Yes, There Was a Charlotte…
The imposing three-story home on South Summer Street was one of the most handsome in the village of Edgartown – built to shelter, impress, and capture the grandness of its age. Yet it went through three distinct lives – and almost to ruin – before it was transformed into today’s Charlotte Inn.
The house was constructed by Samuel Osborne Jr., one of the last successful whaling ship owners of the 1800’s. Osborn, a local man whose family built the Osborn Wharf, now the site of the Edgartown Yacht Club, joined the whaling business at a time when most of that industry had already gone to New Bedford. Osborn built the house for his wife, Zoraida, and his two sons, carting many hundreds of loads of earth to the site to raise the level of the boggy land, which had been a low spot and a favorite ice skating place for Edgartown children. By the time the house was finished in January 1866, it was a sparkling center of entertainment, befitting his status as a political and business leader.
"Edgartown's Charlotte Inn ~ A classic example of the traditional New England Country Inn, combining elegance with a quiet, comfortable atmosphere." ~ The Boston Herald
He was one of the most prominent young men of the island. During the Civil War years, he was a member of Governor John A. Andrews’ council. Osborn’s ship the Ocmulgee was the first vessel burned and sunk by the Confederate privateer Alabama in 1862 during raids that eventually destroyed sixty-nine vessels and inflicted a devastating blow on the sea-carrying trade of the North.
The house remained in the family until the early 1900’s, when it was purchased by another man of the sea, who erected a red Victorian porch and a large sign declaring a new use. Manuel Silva Jr. was the oldest son of a Portuguese immigrant, a sea captain who shipped out as a cabin boy at age thirteen. After retiring from the sea, he ran a grocery store on South Summer Street for twenty-five years, moving it several times before winding up in the old Osborn place. His store was considered the most up-to-date and valuable trading place in town. There were kerosene cans in the back, shelves of canned goods in front, and an arresting Victorian porch to advertise it all.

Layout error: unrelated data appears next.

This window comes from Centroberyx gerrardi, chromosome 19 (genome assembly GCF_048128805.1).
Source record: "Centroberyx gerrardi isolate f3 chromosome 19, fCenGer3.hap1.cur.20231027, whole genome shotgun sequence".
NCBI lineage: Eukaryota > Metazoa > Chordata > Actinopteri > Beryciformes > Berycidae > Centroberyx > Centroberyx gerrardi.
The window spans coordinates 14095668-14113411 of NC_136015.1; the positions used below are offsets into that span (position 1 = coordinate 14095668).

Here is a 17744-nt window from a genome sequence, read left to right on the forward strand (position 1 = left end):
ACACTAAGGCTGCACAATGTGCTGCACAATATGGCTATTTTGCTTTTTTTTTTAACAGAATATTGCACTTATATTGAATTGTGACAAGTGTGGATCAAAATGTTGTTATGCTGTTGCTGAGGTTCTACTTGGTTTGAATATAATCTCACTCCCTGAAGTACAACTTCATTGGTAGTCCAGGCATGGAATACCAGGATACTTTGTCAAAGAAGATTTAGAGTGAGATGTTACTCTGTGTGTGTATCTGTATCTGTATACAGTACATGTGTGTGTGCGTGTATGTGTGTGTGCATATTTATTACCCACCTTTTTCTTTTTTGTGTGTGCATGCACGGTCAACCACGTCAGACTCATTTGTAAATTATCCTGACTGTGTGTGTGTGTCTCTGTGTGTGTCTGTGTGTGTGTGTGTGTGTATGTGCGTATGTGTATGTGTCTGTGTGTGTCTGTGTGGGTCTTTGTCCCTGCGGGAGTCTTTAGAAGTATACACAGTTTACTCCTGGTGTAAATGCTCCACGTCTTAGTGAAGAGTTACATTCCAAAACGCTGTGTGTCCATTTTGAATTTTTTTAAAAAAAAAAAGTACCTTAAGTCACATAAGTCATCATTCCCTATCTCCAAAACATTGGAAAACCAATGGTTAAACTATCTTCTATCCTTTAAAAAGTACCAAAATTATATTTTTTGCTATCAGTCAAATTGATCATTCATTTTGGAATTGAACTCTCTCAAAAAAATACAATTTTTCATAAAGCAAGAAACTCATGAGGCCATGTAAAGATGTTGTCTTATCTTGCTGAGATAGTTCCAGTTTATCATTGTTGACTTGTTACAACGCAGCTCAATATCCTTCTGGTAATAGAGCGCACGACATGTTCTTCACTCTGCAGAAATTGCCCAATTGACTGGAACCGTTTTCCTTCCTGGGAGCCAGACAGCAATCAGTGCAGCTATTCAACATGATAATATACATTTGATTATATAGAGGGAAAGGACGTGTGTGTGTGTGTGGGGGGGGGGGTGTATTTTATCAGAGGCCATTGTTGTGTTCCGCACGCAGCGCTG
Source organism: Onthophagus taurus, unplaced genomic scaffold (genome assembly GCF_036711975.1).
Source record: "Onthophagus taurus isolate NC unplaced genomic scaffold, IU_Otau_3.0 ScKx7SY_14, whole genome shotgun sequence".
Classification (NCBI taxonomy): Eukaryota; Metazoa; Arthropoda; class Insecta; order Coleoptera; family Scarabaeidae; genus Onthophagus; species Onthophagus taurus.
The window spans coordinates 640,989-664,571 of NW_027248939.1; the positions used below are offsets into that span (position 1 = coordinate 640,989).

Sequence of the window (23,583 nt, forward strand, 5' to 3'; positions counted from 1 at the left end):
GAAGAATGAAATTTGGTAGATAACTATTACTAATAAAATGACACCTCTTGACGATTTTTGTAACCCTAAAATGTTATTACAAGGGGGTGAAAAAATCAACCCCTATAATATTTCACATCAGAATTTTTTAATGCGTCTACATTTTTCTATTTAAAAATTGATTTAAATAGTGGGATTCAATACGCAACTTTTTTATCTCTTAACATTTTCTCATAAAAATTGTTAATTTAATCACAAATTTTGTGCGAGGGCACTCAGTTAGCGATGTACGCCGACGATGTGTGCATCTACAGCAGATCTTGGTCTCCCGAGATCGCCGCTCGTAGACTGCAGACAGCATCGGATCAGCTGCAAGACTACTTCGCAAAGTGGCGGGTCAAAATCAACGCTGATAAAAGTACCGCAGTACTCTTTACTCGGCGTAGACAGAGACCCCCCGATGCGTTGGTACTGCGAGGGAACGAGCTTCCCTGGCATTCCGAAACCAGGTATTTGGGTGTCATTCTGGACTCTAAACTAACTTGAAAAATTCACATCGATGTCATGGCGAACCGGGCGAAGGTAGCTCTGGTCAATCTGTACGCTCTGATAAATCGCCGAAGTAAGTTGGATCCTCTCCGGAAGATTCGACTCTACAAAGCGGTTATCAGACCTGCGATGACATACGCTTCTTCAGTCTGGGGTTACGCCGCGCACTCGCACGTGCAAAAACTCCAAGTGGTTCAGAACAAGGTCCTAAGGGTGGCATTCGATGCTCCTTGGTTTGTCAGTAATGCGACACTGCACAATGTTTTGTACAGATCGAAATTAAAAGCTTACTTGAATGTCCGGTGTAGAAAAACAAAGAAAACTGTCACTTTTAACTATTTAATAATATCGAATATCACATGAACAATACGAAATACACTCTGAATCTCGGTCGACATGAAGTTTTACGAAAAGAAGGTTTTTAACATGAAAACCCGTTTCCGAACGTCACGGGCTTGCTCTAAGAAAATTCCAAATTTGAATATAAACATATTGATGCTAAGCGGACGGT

In 1922, he sold the business to Charlotte and Philip Pent, a couple from Staten Island with deep Vineyard roots. Pent was the son of Samuel Pent, the first volunteer from Edgartown when the Civil War broke out. Eighty-three years earlier, Pent’s grandfather had himself founded the grocery eventually bought by Manuel Silva. Now the Pents retrieved ownership of the store and their Vineyard lives. A few years later, the changing economy began to impact the Summer Street Grocery. Chain stores came to the Vineyard, the depression hit, and the Pents saw their business dwindle.
The year 1934 was not an easy one for changing course, especially to start a business as risky as an inn catering to tourists on an island seven miles off the coast of Massachusetts. Yet Charlotte Pent met the skepticism with “a familiar twinkle in her eye”, according to the Vineyard Gazette. Carpenters pulled off the ornate red veranda and built the present entrance. The first-floor store, with the shelving and stacked groceries, was revamped into a spacious parlor and a large dining room, along with eleven guest rooms and five baths. “Everywhere great care has been taken to preserve the simple dignity and beauty which goes naturally with the old house”, the Gazette said.
Charlotte Pent named the Inn for herself, and the transformation was a success.
In 1955 Charlotte Pent, by then a widow, sold the property after which it changed hands twice over, while the buildings and grounds grew increasingly unkept. That all changed in 1972 when Gery Conover, having just moved to the island, took a spring stroll and stumbled upon the building and curiously wondered if it was for sale.
Since then, Gery and his wife Paula have been the proud owners and innkeepers of The Charlotte Inn.